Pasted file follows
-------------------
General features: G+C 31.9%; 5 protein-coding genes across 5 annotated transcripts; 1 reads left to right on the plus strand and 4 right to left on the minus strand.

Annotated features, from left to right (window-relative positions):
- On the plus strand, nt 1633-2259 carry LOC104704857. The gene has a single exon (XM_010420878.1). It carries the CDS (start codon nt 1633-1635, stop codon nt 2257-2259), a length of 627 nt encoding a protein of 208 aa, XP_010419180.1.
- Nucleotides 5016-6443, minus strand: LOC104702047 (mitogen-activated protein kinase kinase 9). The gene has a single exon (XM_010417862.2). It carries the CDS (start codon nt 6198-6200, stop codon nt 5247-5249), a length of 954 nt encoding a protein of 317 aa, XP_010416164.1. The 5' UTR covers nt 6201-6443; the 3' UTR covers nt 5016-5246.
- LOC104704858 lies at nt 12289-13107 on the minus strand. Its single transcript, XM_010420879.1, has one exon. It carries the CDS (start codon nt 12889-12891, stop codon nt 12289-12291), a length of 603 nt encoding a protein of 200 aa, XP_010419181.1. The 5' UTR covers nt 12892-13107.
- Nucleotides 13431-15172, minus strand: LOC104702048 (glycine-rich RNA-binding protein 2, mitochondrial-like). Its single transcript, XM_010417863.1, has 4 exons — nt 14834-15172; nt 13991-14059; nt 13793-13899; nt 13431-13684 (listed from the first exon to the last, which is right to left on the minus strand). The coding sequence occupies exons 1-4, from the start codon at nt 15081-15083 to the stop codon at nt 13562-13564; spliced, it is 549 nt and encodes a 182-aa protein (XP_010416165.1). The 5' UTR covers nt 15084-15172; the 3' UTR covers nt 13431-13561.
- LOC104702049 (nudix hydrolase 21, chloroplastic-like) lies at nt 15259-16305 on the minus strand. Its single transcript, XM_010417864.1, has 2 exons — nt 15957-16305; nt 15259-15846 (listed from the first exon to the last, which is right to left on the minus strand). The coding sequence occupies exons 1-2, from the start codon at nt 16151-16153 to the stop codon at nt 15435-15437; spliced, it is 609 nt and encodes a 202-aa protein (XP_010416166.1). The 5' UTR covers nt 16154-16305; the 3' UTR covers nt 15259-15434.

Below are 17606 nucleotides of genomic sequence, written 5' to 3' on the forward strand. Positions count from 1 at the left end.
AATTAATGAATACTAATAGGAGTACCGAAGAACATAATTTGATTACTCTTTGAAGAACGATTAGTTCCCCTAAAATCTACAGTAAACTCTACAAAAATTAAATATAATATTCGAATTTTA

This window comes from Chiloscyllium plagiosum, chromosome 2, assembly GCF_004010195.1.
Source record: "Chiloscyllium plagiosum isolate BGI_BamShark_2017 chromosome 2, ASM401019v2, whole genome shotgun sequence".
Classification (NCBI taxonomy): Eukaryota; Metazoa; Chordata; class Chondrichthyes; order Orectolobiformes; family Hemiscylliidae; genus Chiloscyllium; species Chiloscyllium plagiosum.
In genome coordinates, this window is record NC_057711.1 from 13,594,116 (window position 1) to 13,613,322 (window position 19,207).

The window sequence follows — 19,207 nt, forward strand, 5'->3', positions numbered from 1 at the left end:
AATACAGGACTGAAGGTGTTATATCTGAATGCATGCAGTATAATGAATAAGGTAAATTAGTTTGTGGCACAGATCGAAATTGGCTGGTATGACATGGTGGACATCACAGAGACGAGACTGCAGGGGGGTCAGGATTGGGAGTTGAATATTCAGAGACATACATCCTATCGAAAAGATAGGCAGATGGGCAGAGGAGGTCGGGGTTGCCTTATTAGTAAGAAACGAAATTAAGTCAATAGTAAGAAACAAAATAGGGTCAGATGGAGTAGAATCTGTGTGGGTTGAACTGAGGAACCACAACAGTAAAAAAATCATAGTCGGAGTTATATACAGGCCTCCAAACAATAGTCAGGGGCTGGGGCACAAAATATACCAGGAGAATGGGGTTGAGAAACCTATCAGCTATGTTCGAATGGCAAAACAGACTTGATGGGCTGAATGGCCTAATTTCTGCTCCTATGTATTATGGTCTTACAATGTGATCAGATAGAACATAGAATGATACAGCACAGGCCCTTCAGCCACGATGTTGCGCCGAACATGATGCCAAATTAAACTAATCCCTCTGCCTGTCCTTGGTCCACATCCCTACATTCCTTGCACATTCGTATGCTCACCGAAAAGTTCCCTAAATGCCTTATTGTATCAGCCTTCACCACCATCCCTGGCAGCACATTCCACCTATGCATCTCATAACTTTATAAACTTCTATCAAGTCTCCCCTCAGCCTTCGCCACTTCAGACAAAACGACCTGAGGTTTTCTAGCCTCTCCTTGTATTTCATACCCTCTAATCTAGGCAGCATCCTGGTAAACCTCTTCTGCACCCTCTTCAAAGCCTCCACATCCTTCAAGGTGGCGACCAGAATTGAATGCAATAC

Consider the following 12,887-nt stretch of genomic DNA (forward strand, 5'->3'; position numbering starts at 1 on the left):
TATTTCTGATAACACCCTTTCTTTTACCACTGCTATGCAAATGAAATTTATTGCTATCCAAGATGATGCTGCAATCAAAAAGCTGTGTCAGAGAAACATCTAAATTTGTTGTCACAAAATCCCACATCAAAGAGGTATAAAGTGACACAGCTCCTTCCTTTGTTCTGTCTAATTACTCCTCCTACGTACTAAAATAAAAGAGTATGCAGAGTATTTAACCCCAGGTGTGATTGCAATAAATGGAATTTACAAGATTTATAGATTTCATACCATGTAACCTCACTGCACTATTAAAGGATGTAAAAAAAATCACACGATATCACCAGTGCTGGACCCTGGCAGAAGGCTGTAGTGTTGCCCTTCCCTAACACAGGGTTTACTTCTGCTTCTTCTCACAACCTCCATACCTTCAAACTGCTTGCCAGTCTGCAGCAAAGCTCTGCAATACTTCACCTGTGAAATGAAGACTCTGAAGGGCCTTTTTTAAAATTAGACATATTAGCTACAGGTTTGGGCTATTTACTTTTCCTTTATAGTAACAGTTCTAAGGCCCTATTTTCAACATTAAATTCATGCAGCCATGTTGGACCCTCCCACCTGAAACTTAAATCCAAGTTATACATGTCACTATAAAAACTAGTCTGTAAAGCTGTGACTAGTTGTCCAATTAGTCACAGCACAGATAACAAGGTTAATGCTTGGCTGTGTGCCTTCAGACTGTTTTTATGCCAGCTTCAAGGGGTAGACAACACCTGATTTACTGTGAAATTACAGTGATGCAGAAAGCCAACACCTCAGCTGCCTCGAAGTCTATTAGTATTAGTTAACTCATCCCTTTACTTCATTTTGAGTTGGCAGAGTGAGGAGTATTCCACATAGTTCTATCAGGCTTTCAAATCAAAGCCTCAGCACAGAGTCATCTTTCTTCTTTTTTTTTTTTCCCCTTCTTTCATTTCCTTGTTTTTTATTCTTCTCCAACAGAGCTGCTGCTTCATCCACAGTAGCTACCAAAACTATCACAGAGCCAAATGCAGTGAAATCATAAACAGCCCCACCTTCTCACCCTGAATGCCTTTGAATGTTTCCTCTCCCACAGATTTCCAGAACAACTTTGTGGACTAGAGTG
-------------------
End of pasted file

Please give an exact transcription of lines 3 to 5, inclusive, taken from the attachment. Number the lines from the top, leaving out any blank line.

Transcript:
- On the plus strand, nt 1633-2259 carry LOC104704857. The gene has a single exon (XM_010420878.1). It carries the CDS (start codon nt 1633-1635, stop codon nt 2257-2259), a length of 627 nt encoding a protein of 208 aa, XP_010419180.1.
- Nucleotides 5016-6443, minus strand: LOC104702047 (mitogen-activated protein kinase kinase 9). The gene has a single exon (XM_010417862.2). It carries the CDS (start codon nt 6198-6200, stop codon nt 5247-5249), a length of 954 nt encoding a protein of 317 aa, XP_010416164.1. The 5' UTR covers nt 6201-6443; the 3' UTR covers nt 5016-5246.
- LOC104704858 lies at nt 12289-13107 on the minus strand. Its single transcript, XM_010420879.1, has one exon. It carries the CDS (start codon nt 12889-12891, stop codon nt 12289-12291), a length of 603 nt encoding a protein of 200 aa, XP_010419181.1. The 5' UTR covers nt 12892-13107.